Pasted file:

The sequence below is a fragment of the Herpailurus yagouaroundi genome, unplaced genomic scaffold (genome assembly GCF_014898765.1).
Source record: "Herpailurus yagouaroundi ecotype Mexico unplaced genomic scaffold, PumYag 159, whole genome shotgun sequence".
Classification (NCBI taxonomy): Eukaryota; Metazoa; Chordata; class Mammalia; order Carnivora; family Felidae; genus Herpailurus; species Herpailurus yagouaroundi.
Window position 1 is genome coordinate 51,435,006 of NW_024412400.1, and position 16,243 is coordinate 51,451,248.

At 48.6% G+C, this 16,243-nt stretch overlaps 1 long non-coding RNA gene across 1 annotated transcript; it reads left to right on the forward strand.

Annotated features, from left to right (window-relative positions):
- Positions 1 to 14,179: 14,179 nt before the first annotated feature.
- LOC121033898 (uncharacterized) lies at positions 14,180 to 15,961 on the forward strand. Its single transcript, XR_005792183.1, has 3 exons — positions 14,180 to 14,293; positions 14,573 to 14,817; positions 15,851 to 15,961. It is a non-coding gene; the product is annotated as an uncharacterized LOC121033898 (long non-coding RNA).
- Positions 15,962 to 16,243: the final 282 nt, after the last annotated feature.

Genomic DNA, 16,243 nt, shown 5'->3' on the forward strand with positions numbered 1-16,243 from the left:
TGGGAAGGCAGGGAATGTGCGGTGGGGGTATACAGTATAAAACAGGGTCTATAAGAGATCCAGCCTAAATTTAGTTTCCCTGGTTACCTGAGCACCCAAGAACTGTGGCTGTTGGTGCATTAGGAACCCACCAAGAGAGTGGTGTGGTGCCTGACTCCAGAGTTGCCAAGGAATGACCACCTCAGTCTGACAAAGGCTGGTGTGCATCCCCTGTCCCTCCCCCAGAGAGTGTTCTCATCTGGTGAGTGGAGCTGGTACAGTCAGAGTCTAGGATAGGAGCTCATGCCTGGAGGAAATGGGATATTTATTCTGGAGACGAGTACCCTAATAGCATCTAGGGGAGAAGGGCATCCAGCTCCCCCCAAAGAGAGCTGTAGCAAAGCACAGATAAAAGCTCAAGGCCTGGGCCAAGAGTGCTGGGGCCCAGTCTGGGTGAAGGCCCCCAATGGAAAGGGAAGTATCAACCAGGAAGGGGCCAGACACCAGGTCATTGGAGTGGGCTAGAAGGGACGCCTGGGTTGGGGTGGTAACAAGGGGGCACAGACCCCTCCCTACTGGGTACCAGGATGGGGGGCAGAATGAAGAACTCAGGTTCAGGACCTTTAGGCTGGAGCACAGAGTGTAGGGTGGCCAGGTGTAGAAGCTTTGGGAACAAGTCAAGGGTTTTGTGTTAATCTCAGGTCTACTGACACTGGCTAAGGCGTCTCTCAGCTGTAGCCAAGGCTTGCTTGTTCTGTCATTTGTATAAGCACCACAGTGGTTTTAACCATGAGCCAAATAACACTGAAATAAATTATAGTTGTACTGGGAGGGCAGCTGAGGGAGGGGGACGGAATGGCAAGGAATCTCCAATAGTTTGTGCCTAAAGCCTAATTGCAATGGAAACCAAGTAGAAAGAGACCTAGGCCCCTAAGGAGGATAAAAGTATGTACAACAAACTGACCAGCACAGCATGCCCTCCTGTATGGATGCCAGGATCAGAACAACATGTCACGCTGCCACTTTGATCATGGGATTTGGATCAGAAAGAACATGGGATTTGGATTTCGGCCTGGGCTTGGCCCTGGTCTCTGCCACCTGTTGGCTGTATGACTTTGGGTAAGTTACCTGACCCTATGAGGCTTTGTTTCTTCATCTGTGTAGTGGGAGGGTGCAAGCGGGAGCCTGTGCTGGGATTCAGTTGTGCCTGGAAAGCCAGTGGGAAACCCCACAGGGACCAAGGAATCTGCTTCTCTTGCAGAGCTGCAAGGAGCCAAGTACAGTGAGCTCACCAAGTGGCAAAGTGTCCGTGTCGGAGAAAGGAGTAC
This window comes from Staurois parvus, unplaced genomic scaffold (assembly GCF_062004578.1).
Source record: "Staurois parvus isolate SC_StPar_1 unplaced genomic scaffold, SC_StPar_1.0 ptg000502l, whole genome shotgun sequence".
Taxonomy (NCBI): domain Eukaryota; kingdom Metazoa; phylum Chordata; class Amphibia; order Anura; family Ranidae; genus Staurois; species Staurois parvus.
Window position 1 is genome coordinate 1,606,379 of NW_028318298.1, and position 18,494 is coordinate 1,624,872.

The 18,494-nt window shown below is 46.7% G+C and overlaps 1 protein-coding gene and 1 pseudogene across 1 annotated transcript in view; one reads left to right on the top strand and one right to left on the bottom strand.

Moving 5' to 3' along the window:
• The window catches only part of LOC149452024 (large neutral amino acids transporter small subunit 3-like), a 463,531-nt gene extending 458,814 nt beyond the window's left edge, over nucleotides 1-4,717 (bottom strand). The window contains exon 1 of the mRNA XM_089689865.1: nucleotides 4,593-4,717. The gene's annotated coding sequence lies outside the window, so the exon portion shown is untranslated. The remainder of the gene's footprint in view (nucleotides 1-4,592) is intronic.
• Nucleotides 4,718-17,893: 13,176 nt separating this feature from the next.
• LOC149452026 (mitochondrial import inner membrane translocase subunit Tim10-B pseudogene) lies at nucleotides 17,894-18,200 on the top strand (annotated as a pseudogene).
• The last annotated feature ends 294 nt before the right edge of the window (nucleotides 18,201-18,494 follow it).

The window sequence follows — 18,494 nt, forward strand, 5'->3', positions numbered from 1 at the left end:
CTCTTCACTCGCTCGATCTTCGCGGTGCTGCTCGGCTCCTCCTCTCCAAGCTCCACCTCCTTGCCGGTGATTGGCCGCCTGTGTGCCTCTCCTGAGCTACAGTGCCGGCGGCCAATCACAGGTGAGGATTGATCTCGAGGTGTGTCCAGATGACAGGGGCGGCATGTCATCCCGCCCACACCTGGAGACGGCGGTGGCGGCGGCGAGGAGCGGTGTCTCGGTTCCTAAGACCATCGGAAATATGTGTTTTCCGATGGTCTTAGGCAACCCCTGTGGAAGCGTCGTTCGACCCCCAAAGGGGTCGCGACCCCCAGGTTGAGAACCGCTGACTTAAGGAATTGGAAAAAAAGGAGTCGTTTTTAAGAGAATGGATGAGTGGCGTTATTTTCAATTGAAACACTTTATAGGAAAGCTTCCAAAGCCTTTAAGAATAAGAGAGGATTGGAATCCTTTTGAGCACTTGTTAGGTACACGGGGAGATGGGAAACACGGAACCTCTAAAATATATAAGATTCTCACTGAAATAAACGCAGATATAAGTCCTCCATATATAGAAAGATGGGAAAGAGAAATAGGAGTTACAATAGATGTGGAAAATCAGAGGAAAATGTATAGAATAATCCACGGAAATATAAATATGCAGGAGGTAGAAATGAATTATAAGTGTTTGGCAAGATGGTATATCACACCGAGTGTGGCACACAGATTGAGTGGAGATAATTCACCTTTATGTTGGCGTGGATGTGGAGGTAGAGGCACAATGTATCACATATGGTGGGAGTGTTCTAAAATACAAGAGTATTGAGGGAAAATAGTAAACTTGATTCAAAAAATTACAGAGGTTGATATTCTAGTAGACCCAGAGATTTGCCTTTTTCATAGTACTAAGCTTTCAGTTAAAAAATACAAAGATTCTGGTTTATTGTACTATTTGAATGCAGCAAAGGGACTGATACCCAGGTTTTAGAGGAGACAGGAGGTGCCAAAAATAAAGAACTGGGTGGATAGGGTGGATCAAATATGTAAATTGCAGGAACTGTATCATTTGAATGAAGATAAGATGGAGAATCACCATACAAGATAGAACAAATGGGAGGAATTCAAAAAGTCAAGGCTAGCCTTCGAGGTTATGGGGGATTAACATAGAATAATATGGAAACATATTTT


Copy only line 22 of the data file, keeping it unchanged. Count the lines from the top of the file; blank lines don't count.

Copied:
The window sequence follows — 18,494 nt, forward strand, 5'->3', positions numbered from 1 at the left end: